The Church Review
In the Middle Ages, a group of Teutonic knights rampage across the countryside on horseback, completely obliterating a community that they believe to be infested with witchcraft. As the corpses of men, women, children and animals are flung into a huge pit, the leader of the knights decrees that a magnificent cathedral will be errected upon the site of the desctruction to prevent evil from manifesting itself. Centuries later, Lisa (Barbara Cupisti), working as a restoration artist in the church, unwittingly sets off a mechanism that seals the building shut, trapping several people inside it. As evil manifests itself and a mysterious demonic force is unleashed, the prisoners battle for survival.
With The Church (La Chiesa), former Dario Argento acolyte Michele Soavi introduced audiences to his unusual vision of gothic supernatural horror - a vision that he would further refine with his subsequent forays into the genre, The Sect and Dellamorte Dellamore. Having previously helmed the giallo Deliria (a.k.a. Aquarius, Stagefright) for the infamous Aristide Massaccesi (Joe D'Amato), The Church was certainly something of a homecoming for Soavi - produced by Argento, on whose films Tenebre, Phenomena and Opera Soavi had served as first or second assistant director. Their partnership proved to be a somewhat volatile one, as is so often the case when two artists with very specific visions work together, and although Soavi is quick to point out that, without Argento, he would not be where he is today, he frequently describes his tenure as a director of the Argento stable as a constant battle to prevent his own ideas and style from being smothered by that of his mentor. Especially on The Church, Argento is said to have breathed down his neck the whole time, personally supervising the editing and imposing a number of personal mandates, including the insertion of his then-girlfriend Antonella Vitale into the cast.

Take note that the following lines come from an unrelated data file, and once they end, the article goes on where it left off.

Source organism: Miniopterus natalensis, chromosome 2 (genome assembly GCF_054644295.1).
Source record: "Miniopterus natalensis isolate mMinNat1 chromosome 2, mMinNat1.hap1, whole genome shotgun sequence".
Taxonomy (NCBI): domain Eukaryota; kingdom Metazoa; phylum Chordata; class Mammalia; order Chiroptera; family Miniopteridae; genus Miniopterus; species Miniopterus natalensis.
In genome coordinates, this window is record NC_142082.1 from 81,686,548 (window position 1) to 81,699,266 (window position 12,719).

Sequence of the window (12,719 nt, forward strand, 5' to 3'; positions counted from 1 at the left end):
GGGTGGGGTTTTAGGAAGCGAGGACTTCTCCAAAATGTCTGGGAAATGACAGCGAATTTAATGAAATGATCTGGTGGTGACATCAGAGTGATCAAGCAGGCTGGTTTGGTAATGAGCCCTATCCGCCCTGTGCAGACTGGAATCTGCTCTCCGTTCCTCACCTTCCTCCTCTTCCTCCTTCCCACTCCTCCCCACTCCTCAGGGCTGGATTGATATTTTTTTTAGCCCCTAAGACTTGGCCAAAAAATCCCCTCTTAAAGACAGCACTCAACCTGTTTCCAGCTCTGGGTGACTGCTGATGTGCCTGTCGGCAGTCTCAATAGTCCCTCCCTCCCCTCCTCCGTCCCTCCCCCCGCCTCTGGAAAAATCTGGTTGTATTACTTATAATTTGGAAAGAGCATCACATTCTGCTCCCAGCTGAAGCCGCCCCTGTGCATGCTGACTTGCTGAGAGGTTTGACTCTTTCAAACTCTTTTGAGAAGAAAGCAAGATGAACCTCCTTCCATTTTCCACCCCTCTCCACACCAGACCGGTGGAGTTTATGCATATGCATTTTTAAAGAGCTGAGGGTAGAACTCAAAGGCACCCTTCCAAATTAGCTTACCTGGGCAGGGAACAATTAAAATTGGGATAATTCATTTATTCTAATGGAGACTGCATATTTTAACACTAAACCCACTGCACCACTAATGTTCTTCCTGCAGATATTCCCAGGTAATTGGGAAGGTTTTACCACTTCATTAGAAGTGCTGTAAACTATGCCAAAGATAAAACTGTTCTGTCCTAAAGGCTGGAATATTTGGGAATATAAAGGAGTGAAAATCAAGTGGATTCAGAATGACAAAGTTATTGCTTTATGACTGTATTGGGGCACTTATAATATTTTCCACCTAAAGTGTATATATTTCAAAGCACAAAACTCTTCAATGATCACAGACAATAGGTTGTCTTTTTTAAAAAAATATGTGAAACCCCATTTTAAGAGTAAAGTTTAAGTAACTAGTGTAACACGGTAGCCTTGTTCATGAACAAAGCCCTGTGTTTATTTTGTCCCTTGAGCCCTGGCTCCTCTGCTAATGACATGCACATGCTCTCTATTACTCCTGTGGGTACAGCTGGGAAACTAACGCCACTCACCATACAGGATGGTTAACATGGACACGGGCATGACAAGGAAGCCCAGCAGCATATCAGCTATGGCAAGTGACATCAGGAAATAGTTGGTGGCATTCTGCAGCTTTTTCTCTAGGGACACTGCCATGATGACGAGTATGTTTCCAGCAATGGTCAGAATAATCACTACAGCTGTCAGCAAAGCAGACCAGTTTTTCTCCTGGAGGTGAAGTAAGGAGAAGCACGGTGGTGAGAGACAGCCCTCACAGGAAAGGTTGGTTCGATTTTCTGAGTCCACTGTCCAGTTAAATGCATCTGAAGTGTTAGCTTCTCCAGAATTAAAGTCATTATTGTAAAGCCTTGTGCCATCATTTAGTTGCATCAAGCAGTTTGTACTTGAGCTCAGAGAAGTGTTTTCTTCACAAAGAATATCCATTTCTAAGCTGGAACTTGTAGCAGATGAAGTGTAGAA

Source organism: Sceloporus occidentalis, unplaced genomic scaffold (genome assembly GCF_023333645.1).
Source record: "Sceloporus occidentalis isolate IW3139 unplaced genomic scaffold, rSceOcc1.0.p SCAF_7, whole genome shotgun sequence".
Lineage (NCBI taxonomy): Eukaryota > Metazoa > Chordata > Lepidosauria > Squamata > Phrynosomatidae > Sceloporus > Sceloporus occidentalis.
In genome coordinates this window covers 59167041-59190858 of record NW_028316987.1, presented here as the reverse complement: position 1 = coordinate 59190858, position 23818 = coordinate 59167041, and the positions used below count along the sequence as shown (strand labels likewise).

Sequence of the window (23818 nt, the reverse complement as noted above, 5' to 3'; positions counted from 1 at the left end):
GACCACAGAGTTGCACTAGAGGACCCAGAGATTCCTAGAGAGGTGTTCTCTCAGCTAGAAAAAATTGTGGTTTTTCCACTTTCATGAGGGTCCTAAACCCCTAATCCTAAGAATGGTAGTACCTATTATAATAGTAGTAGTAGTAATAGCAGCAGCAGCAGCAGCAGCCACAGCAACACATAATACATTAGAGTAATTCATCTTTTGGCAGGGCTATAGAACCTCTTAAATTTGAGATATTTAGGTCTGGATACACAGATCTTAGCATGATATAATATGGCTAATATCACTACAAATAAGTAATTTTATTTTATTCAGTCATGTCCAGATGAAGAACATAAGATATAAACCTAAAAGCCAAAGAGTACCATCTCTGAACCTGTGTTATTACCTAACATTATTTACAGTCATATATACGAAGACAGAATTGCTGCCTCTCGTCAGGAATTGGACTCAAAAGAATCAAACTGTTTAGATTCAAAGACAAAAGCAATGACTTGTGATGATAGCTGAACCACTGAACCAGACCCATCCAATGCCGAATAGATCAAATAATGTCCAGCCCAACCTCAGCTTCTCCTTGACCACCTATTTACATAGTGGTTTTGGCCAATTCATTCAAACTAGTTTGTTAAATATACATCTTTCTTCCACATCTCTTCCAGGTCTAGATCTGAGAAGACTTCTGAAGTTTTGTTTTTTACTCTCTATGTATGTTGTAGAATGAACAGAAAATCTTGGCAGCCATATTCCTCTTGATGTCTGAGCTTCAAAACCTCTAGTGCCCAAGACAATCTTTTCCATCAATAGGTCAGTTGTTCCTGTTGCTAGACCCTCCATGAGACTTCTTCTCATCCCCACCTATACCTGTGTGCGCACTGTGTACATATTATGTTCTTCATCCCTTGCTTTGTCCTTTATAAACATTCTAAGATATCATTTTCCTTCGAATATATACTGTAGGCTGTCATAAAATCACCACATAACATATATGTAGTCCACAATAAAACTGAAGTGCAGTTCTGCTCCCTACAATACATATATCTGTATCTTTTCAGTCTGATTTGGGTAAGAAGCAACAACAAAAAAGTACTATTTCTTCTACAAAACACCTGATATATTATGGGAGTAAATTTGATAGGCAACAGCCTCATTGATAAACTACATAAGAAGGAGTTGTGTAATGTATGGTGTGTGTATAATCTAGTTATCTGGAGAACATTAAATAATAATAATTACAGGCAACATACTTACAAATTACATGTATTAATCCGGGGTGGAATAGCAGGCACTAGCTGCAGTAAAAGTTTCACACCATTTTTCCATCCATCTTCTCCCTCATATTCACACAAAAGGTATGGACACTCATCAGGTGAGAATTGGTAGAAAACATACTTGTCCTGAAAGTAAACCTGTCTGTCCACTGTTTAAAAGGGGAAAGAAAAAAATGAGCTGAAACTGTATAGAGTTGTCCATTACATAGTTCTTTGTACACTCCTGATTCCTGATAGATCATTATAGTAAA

Unsurprisingly, for this project, Soavi inherited a crew comprised mostly of people who were, at the time, Argento regulars, many of whom would continue to work with Soavi after his alliance with Argento ended. Working from a script co-written by Argento and frequent collaborator Franco Ferrini (but which also featured unacknowledged contributions from Lamberto Bava and Dardano Sacchetti, both of whom have worked with Argento on numerous occasions), principal players included Argento's preferred editor Franco Fraticelli, production designer Antonello Geleng and special effects man Sergio Stivaletti. The score, too, bears the hallmark of an Argento production, featuring contributions from both Goblin and Keith Emerson (in addition to Philip Glass). The cast also includes Argento's daughter Asia, in one of her earliest on-screen roles. With so many members of the Argento camp taking on important roles in this movie, it comes as something of a surprise that Soavi was able to make his voice heard at all. Indeed, he was in fact not the original intended director. The project was begun as the second sequel to the successful but schlocky Demons, helmed by fellow Argento protégé Lamberto Bava, but Bava's contributions were tossed out when Argento was unsatisfied with the quality of his screenplay, and links to the Demons franchise were all but abandoned. Soavi was bought on board, and he proceeded to rework the script, filling it with his own brand of gothic terror.